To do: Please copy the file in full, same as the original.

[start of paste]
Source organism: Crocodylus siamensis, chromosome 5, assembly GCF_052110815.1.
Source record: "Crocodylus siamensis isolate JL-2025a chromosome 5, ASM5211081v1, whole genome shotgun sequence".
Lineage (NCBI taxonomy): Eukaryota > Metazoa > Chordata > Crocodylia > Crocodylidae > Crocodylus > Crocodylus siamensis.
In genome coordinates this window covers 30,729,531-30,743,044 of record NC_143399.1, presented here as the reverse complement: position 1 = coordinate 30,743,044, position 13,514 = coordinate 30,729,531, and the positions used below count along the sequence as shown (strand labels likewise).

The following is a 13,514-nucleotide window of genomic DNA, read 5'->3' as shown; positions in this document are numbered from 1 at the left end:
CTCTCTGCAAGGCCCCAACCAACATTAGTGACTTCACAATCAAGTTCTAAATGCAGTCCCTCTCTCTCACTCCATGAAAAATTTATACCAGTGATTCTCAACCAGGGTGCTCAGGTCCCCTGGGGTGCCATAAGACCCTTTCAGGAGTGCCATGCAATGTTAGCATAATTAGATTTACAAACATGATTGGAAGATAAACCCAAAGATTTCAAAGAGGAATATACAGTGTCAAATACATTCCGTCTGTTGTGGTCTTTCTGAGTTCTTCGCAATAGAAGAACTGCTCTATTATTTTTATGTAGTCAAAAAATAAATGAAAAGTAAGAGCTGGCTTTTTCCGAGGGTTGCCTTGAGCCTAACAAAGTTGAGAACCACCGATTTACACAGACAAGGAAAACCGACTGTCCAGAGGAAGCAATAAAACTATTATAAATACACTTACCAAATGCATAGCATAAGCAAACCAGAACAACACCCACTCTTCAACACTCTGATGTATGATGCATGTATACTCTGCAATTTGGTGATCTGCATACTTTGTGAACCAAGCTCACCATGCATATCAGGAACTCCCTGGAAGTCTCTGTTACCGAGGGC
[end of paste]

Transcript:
Source organism: Crocodylus siamensis, chromosome 5, assembly GCF_052110815.1.
Source record: "Crocodylus siamensis isolate JL-2025a chromosome 5, ASM5211081v1, whole genome shotgun sequence".
Lineage (NCBI taxonomy): Eukaryota > Metazoa > Chordata > Crocodylia > Crocodylidae > Crocodylus > Crocodylus siamensis.
In genome coordinates this window covers 30,729,531-30,743,044 of record NC_143399.1, presented here as the reverse complement: position 1 = coordinate 30,743,044, position 13,514 = coordinate 30,729,531, and the positions used below count along the sequence as shown (strand labels likewise).

The following is a 13,514-nucleotide window of genomic DNA, read 5'->3' as shown; positions in this document are numbered from 1 at the left end:
CTCTCTGCAAGGCCCCAACCAACATTAGTGACTTCACAATCAAGTTCTAAATGCAGTCCCTCTCTCTCACTCCATGAAAAATTTATACCAGTGATTCTCAACCAGGGTGCTCAGGTCCCCTGGGGTGCCATAAGACCCTTTCAGGAGTGCCATGCAATGTTAGCATAATTAGATTTACAAACATGATTGGAAGATAAACCCAAAGATTTCAAAGAGGAATATACAGTGTCAAATACATTCCGTCTGTTGTGGTCTTTCTGAGTTCTTCGCAATAGAAGAACTGCTCTATTATTTTTATGTAGTCAAAAAATAAATGAAAAGTAAGAGCTGGCTTTTTCCGAGGGTTGCCTTGAGCCTAACAAAGTTGAGAACCACCGATTTACACAGACAAGGAAAACCGACTGTCCAGAGGAAGCAATAAAACTATTATAAATACACTTACCAAATGCATAGCATAAGCAAACCAGAACAACACCCACTCTTCAACACTCTGATGTATGATGCATGTATACTCTGCAATTTGGTGATCTGCATACTTTGTGAACCAAGCTCACCATGCATATCAGGAACTCCCTGGAAGTCTCTGTTACCGAGGGC